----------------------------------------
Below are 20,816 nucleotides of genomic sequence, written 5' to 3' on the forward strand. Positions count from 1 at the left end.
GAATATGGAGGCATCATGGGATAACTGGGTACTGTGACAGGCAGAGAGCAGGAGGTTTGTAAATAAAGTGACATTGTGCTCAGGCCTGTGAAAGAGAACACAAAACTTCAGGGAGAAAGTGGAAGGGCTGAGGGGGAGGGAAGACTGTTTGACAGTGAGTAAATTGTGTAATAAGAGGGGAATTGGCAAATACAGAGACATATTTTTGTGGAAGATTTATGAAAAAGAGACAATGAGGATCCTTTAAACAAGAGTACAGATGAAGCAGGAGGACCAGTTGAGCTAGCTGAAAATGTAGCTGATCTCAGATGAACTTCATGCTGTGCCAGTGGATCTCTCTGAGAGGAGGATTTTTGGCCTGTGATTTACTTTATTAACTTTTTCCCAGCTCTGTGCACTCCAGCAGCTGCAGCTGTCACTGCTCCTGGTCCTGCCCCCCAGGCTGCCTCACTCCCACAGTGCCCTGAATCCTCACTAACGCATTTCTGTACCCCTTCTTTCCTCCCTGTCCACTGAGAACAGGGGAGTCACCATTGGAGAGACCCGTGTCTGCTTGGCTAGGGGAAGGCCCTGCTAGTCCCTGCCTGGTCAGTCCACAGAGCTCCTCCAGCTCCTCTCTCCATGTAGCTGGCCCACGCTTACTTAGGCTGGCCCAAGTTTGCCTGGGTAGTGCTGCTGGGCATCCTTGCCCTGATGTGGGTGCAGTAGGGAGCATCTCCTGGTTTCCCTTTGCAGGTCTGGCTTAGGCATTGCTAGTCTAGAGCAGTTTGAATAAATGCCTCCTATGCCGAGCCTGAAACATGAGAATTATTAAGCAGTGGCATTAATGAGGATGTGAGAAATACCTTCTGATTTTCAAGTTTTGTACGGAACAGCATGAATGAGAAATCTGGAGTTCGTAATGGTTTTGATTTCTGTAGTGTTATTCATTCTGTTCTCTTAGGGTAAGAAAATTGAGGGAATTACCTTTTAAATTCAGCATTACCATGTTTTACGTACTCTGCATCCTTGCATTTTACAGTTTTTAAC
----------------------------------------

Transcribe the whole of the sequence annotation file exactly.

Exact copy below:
Below are 20,816 nucleotides of genomic sequence, written 5' to 3' on the forward strand. Positions count from 1 at the left end.
GAATATGGAGGCATCATGGGATAACTGGGTACTGTGACAGGCAGAGAGCAGGAGGTTTGTAAATAAAGTGACATTGTGCTCAGGCCTGTGAAAGAGAACACAAAACTTCAGGGAGAAAGTGGAAGGGCTGAGGGGGAGGGAAGACTGTTTGACAGTGAGTAAATTGTGTAATAAGAGGGGAATTGGCAAATACAGAGACATATTTTTGTGGAAGATTTATGAAAAAGAGACAATGAGGATCCTTTAAACAAGAGTACAGATGAAGCAGGAGGACCAGTTGAGCTAGCTGAAAATGTAGCTGATCTCAGATGAACTTCATGCTGTGCCAGTGGATCTCTCTGAGAGGAGGATTTTTGGCCTGTGATTTACTTTATTAACTTTTTCCCAGCTCTGTGCACTCCAGCAGCTGCAGCTGTCACTGCTCCTGGTCCTGCCCCCCAGGCTGCCTCACTCCCACAGTGCCCTGAATCCTCACTAACGCATTTCTGTACCCCTTCTTTCCTCCCTGTCCACTGAGAACAGGGGAGTCACCATTGGAGAGACCCGTGTCTGCTTGGCTAGGGGAAGGCCCTGCTAGTCCCTGCCTGGTCAGTCCACAGAGCTCCTCCAGCTCCTCTCTCCATGTAGCTGGCCCACGCTTACTTAGGCTGGCCCAAGTTTGCCTGGGTAGTGCTGCTGGGCATCCTTGCCCTGATGTGGGTGCAGTAGGGAGCATCTCCTGGTTTCCCTTTGCAGGTCTGGCTTAGGCATTGCTAGTCTAGAGCAGTTTGAATAAATGCCTCCTATGCCGAGCCTGAAACATGAGAATTATTAAGCAGTGGCATTAATGAGGATGTGAGAAATACCTTCTGATTTTCAAGTTTTGTACGGAACAGCATGAATGAGAAATCTGGAGTTCGTAATGGTTTTGATTTCTGTAGTGTTATTCATTCTGTTCTCTTAGGGTAAGAAAATTGAGGGAATTACCTTTTAAATTCAGCATTACCATGTTTTACGTACTCTGCATCCTTGCATTTTACAGTTTTTAAC